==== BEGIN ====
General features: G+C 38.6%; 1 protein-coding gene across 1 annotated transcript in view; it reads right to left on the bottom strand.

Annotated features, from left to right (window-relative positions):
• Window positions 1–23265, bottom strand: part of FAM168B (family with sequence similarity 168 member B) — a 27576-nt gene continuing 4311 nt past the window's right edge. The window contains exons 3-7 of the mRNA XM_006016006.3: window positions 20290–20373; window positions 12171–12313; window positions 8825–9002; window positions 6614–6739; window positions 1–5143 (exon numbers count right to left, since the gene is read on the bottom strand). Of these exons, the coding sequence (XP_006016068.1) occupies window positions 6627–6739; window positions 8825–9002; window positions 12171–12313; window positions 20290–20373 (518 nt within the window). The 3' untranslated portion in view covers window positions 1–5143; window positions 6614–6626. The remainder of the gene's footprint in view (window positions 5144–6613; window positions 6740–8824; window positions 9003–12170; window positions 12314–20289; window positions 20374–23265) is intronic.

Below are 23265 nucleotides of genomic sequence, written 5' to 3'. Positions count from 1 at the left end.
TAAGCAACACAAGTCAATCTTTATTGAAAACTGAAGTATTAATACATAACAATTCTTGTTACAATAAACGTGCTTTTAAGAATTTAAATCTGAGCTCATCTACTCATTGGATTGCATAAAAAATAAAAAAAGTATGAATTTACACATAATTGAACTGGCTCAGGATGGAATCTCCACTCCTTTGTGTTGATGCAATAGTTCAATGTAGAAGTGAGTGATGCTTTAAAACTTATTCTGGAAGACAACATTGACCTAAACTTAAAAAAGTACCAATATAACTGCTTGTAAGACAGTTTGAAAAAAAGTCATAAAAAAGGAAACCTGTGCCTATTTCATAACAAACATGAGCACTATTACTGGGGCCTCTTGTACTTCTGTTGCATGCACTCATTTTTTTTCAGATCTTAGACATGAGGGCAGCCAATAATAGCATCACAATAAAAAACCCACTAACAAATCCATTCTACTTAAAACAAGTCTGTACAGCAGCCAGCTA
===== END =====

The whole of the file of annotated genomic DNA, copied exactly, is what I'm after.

General features: G+C 38.6%; 1 protein-coding gene across 1 annotated transcript in view; it reads right to left on the bottom strand.

Annotated features, from left to right (window-relative positions):
• Window positions 1–23265, bottom strand: part of FAM168B (family with sequence similarity 168 member B) — a 27576-nt gene continuing 4311 nt past the window's right edge. The window contains exons 3-7 of the mRNA XM_006016006.3: window positions 20290–20373; window positions 12171–12313; window positions 8825–9002; window positions 6614–6739; window positions 1–5143 (exon numbers count right to left, since the gene is read on the bottom strand). Of these exons, the coding sequence (XP_006016068.1) occupies window positions 6627–6739; window positions 8825–9002; window positions 12171–12313; window positions 20290–20373 (518 nt within the window). The 3' untranslated portion in view covers window positions 1–5143; window positions 6614–6626. The remainder of the gene's footprint in view (window positions 5144–6613; window positions 6740–8824; window positions 9003–12170; window positions 12314–20289; window positions 20374–23265) is intronic.

Below are 23265 nucleotides of genomic sequence, written 5' to 3'. Positions count from 1 at the left end.
TAAGCAACACAAGTCAATCTTTATTGAAAACTGAAGTATTAATACATAACAATTCTTGTTACAATAAACGTGCTTTTAAGAATTTAAATCTGAGCTCATCTACTCATTGGATTGCATAAAAAATAAAAAAAGTATGAATTTACACATAATTGAACTGGCTCAGGATGGAATCTCCACTCCTTTGTGTTGATGCAATAGTTCAATGTAGAAGTGAGTGATGCTTTAAAACTTATTCTGGAAGACAACATTGACCTAAACTTAAAAAAGTACCAATATAACTGCTTGTAAGACAGTTTGAAAAAAAGTCATAAAAAAGGAAACCTGTGCCTATTTCATAACAAACATGAGCACTATTACTGGGGCCTCTTGTACTTCTGTTGCATGCACTCATTTTTTTTCAGATCTTAGACATGAGGGCAGCCAATAATAGCATCACAATAAAAAACCCACTAACAAATCCATTCTACTTAAAACAAGTCTGTACAGCAGCCAGCTA